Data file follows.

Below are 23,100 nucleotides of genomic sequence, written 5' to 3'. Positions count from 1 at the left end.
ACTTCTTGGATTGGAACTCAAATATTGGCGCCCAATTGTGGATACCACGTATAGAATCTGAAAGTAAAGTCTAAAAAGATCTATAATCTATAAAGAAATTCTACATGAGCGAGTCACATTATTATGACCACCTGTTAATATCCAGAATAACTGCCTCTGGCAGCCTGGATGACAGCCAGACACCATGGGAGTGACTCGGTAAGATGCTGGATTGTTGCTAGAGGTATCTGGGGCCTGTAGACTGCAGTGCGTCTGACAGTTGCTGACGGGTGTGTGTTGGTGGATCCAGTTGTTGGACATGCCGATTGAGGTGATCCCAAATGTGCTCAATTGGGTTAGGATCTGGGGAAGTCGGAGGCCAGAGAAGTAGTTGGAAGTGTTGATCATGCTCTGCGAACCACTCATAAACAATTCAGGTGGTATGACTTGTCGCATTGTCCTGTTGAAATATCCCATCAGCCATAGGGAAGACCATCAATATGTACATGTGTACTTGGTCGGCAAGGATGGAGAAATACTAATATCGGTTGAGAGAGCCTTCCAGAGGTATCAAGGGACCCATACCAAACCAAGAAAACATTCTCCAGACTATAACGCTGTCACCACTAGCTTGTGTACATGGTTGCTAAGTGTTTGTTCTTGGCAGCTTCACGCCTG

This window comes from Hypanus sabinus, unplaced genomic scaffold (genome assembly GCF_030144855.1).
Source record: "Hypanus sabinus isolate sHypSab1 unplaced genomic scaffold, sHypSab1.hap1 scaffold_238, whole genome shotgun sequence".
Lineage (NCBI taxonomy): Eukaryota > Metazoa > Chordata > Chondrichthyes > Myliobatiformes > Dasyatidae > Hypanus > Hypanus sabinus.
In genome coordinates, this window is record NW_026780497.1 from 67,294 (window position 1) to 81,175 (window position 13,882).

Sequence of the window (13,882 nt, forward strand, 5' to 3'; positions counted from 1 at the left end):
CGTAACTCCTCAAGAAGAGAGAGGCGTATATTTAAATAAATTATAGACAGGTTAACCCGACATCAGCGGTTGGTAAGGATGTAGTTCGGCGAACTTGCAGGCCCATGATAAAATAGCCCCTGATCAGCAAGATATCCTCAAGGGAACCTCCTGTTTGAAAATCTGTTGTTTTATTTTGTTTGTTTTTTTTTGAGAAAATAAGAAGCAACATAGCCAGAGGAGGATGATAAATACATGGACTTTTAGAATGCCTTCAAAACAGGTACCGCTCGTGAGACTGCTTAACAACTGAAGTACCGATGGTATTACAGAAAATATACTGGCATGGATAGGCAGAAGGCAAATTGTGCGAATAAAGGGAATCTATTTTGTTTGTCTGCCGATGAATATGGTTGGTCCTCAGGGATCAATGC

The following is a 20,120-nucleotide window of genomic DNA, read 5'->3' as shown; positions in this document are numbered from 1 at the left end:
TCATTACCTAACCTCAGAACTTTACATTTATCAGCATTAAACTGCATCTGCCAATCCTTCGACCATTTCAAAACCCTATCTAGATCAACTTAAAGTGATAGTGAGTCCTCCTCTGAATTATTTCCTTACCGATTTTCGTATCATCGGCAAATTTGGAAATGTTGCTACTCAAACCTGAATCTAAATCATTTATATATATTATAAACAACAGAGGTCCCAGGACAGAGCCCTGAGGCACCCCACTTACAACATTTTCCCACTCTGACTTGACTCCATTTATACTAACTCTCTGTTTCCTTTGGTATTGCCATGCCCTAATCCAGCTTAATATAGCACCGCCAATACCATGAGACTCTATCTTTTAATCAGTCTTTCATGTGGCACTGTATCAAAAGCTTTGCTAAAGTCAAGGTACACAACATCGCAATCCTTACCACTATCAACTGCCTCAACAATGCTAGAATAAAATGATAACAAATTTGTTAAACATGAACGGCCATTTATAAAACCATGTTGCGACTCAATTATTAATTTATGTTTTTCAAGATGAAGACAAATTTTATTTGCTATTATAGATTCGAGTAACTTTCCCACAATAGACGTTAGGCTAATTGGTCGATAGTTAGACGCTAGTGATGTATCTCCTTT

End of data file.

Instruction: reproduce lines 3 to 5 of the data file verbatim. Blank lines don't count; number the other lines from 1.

This window comes from Hypanus sabinus, unplaced genomic scaffold (genome assembly GCF_030144855.1).
Source record: "Hypanus sabinus isolate sHypSab1 unplaced genomic scaffold, sHypSab1.hap1 scaffold_238, whole genome shotgun sequence".
Lineage (NCBI taxonomy): Eukaryota > Metazoa > Chordata > Chondrichthyes > Myliobatiformes > Dasyatidae > Hypanus > Hypanus sabinus.